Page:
PARIS (Reuters) - EU regulators hope to resolve a two-year investigation into U.S. internet company Google in the latter half of the year, the EU’s antitrust chief said on Friday, although a rival expressed skepticism about the effectiveness of any solution.
The European Commission - the EU’s executive arm - has been examining proposals put forward by Google to resolve complaints from more than a dozen companies, including Microsoft, that Google was using its market dominance to block competitors.
“We can reach an agreement after the summer break. We can envisage this as a possible deadline,” EU Competition Commissioner Joaquin Almunia told a Concurrences Journal conference.
The Commission is closed for its summer break for most of August.
Almunia said there would only be a decision “if everything was okay.” Neither Google nor the EU antitrust authority have detailed what concessions the U.S. group has offered. If the EU authority accepts the offer, it would mean no fine for Google.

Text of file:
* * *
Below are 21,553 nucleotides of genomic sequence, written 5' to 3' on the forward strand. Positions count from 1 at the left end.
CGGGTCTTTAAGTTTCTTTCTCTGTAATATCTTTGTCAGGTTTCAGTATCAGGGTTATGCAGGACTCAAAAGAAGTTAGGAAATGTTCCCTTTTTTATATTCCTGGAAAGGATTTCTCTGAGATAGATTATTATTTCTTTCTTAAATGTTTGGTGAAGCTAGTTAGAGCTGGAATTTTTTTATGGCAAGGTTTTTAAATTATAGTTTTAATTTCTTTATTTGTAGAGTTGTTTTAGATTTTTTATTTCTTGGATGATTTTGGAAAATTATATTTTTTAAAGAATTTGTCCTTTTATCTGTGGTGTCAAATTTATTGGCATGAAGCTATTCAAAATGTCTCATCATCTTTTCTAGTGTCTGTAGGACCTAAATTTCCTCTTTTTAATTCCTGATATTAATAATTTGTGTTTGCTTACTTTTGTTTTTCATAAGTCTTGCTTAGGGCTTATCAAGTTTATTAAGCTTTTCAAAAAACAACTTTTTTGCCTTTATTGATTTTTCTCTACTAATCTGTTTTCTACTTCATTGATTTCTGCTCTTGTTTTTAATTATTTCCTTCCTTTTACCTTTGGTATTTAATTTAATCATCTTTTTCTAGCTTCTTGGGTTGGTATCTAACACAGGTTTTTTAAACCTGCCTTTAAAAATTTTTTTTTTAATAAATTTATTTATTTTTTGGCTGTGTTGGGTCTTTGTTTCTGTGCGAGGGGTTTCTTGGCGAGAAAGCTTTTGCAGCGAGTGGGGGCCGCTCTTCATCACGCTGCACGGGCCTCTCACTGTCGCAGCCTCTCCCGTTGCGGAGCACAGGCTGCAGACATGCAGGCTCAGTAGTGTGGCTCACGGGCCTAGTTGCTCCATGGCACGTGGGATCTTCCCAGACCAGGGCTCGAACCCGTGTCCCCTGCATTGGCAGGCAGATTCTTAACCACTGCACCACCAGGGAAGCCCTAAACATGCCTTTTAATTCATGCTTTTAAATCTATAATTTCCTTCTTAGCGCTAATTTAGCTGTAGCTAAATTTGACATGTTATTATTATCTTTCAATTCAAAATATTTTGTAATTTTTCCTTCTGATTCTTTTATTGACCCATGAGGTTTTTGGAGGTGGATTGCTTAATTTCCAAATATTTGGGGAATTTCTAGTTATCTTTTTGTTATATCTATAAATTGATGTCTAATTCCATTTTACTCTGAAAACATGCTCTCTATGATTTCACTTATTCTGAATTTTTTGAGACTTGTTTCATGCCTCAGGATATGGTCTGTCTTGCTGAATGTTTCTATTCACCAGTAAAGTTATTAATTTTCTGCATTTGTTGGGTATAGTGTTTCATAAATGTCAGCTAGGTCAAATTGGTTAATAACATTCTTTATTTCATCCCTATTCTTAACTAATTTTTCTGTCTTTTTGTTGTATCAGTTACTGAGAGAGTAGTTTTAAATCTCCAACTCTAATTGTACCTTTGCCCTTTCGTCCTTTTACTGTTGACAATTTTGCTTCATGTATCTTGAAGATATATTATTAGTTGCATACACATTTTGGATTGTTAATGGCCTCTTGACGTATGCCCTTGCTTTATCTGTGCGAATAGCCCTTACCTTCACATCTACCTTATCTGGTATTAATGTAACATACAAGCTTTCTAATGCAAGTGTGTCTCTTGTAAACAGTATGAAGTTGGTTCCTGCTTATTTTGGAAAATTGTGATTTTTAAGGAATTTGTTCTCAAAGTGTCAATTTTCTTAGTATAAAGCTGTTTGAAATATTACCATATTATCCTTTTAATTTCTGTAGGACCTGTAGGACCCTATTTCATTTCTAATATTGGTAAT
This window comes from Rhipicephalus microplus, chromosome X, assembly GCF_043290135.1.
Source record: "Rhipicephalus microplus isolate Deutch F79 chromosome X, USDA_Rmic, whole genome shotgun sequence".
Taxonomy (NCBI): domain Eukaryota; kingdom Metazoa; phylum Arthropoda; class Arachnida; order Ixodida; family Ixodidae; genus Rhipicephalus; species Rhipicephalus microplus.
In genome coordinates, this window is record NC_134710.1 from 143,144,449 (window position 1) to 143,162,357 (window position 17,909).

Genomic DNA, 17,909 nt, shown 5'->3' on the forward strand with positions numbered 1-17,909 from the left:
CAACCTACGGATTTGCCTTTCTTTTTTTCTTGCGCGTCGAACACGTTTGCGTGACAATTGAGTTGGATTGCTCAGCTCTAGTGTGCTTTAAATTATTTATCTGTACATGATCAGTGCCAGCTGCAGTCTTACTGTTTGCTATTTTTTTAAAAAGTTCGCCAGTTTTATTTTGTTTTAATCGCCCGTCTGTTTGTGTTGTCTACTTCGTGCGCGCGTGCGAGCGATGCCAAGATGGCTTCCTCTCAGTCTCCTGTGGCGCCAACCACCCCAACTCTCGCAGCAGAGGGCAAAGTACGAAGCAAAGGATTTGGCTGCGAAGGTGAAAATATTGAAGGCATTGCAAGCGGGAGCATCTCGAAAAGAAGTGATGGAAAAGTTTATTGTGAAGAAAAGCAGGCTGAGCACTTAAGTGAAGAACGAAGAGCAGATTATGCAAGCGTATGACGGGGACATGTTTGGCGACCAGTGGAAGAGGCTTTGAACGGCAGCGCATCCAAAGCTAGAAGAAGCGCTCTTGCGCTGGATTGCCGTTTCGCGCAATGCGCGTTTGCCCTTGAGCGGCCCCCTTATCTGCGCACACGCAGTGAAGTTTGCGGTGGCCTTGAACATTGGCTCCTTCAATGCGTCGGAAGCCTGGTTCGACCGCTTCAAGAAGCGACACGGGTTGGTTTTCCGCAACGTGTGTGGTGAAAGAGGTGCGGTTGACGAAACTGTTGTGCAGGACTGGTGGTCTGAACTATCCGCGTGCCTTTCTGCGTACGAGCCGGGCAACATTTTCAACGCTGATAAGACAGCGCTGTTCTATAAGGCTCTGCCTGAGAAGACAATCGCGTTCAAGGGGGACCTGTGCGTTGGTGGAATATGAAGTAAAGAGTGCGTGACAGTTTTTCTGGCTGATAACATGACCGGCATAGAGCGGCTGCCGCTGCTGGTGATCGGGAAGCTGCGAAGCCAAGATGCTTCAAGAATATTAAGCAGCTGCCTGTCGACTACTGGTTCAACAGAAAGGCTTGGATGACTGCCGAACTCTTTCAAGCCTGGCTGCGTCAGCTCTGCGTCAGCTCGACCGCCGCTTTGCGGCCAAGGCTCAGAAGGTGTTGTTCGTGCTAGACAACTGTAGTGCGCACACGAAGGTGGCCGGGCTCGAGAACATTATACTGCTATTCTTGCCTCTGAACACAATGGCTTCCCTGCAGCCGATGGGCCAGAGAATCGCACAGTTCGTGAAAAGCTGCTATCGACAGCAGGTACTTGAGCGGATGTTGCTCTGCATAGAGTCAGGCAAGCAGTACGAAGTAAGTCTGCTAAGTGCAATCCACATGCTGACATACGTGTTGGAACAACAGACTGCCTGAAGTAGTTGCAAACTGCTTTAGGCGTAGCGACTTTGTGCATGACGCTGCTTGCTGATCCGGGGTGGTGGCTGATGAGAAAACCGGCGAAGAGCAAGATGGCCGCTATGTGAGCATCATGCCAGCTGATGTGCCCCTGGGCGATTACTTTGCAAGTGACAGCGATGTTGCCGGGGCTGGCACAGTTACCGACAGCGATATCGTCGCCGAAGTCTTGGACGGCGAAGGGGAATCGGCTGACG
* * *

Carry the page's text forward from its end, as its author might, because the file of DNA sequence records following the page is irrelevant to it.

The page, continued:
People familiar with the matter have previously told Reuters that Google offered to label its own services in search results to differentiate them from rival services, and also to impose fewer restrictions on advertisers.
The Commission is expected to seek feedback from Google rivals and other third parties once it completes its examination of the concessions.
However, British price comparison site and Google complainant Foundem had doubts about the efficacy of any proposals from the U.S. company.
“We will withhold judgment on Google’s proposals until we have seen them, but everything we have learned about Google makes us sceptical that it would volunteer truly effective remedies until it has been formally charged with infringement,” said Foundem Chief Executive Shivaun Raff.
The U.S. Federal Trade Commission last month ended its own investigation without any significant action, handing Google a major victory.
EU regulators have said Google may have favored its own search services over those of rivals, copied travel and restaurant reviews from competing sites without permission, and placed restrictions on advertisers and advertising.
Editing by Dan Lalor and Mark Potter